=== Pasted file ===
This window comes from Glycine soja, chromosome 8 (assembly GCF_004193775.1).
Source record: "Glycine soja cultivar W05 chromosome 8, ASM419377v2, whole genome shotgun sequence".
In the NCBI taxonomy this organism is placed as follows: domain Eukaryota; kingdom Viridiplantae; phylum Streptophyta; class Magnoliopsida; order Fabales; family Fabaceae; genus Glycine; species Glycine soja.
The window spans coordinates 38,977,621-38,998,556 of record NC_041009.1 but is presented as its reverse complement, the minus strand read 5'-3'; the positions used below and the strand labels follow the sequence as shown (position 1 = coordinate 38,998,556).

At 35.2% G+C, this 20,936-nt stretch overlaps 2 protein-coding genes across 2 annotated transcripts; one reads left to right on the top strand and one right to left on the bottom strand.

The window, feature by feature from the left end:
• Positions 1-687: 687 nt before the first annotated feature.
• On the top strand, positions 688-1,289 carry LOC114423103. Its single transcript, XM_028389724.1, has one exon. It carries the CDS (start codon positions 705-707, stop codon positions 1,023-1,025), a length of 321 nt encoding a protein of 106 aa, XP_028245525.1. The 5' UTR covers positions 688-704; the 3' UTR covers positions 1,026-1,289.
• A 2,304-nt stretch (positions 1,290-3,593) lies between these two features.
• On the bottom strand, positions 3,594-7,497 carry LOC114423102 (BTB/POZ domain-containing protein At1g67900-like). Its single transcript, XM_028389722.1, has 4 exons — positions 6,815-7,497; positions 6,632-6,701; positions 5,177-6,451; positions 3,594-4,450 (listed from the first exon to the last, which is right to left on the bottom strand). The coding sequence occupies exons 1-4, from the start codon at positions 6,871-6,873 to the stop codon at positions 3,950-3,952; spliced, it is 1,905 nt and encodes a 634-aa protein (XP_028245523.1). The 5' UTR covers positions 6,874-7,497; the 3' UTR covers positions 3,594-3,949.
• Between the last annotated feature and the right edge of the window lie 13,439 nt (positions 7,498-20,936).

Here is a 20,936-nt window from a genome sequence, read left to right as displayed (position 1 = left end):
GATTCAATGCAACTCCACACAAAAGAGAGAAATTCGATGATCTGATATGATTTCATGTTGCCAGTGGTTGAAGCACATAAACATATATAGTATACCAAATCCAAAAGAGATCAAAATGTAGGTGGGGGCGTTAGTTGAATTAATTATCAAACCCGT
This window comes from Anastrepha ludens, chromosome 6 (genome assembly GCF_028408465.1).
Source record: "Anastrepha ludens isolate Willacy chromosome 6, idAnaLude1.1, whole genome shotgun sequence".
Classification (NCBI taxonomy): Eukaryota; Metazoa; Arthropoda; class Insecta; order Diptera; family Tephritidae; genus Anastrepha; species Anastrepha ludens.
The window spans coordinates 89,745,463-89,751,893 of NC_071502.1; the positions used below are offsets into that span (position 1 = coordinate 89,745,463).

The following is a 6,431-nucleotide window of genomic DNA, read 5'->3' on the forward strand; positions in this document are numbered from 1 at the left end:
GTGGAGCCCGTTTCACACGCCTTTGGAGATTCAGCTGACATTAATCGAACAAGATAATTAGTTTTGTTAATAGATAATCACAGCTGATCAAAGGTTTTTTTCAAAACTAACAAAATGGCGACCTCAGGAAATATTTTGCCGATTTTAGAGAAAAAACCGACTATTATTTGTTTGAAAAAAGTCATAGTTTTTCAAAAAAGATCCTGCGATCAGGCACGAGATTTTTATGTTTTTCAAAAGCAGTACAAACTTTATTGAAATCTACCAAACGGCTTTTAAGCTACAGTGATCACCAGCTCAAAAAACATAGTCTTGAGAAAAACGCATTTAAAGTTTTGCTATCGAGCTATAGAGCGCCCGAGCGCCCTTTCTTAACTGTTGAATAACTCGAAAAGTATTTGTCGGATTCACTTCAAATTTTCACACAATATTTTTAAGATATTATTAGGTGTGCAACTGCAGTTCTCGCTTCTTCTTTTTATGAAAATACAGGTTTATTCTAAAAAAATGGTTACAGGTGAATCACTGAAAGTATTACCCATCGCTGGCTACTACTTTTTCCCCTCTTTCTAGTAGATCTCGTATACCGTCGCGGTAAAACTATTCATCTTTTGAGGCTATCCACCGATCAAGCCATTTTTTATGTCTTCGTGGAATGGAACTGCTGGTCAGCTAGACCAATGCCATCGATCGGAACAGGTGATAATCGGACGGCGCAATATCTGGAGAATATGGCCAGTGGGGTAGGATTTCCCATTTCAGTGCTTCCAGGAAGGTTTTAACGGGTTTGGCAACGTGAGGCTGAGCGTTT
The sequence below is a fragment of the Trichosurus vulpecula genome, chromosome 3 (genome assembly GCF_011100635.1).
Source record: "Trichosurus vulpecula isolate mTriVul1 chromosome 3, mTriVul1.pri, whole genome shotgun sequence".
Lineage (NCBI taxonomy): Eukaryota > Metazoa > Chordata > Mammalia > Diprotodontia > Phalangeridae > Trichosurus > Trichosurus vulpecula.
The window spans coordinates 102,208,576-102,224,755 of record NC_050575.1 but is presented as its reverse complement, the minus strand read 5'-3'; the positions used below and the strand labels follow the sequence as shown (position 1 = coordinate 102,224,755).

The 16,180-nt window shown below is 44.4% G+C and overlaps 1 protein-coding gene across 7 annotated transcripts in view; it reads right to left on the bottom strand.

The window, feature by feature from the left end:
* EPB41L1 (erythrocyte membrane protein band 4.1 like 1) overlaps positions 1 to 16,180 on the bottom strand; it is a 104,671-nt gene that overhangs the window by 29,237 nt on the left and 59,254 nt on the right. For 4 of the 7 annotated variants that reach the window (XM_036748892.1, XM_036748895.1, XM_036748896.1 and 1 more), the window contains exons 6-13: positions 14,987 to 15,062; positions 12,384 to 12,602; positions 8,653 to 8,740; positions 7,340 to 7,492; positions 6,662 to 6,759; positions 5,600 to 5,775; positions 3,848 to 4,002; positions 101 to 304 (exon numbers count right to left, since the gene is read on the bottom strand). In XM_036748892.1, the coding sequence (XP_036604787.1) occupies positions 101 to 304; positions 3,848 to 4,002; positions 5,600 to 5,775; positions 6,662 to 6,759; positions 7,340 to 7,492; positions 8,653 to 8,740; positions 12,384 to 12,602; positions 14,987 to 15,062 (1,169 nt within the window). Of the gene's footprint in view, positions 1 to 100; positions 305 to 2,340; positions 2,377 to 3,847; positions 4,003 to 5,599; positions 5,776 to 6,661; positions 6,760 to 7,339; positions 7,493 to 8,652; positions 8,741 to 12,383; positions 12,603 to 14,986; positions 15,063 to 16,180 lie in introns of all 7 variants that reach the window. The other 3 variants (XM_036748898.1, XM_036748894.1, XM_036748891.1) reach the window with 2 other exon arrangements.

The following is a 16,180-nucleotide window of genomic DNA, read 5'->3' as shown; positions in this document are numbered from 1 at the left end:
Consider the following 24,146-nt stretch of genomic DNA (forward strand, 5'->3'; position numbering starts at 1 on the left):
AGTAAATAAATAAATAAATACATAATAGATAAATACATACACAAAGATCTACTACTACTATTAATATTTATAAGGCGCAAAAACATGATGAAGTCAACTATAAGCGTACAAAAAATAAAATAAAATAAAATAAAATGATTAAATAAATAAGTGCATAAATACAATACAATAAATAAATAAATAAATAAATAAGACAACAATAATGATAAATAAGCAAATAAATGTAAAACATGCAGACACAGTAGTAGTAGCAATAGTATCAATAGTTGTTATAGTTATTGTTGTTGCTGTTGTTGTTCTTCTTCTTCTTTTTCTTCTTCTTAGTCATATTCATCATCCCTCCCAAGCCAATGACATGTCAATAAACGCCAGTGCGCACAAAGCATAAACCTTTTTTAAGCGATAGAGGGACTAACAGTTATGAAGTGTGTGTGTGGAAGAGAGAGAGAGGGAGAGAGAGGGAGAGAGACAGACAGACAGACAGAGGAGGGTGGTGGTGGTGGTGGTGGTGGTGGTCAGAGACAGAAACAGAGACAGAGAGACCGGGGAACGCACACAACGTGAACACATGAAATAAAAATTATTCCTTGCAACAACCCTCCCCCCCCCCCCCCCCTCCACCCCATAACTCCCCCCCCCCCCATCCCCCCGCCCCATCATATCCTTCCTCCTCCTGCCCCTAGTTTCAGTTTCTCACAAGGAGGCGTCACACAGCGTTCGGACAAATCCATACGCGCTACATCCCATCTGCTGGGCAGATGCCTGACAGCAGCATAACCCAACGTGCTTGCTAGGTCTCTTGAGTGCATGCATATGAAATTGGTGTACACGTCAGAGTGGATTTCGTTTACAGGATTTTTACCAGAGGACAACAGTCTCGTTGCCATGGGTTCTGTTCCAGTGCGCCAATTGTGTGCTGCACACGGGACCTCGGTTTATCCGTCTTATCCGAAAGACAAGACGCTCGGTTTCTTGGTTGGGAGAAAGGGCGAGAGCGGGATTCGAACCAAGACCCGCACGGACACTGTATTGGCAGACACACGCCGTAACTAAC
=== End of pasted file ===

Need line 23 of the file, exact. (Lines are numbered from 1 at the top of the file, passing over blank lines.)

The window spans coordinates 102,208,576-102,224,755 of record NC_050575.1 but is presented as its reverse complement, the minus strand read 5'-3'; the positions used below and the strand labels follow the sequence as shown (position 1 = coordinate 102,224,755).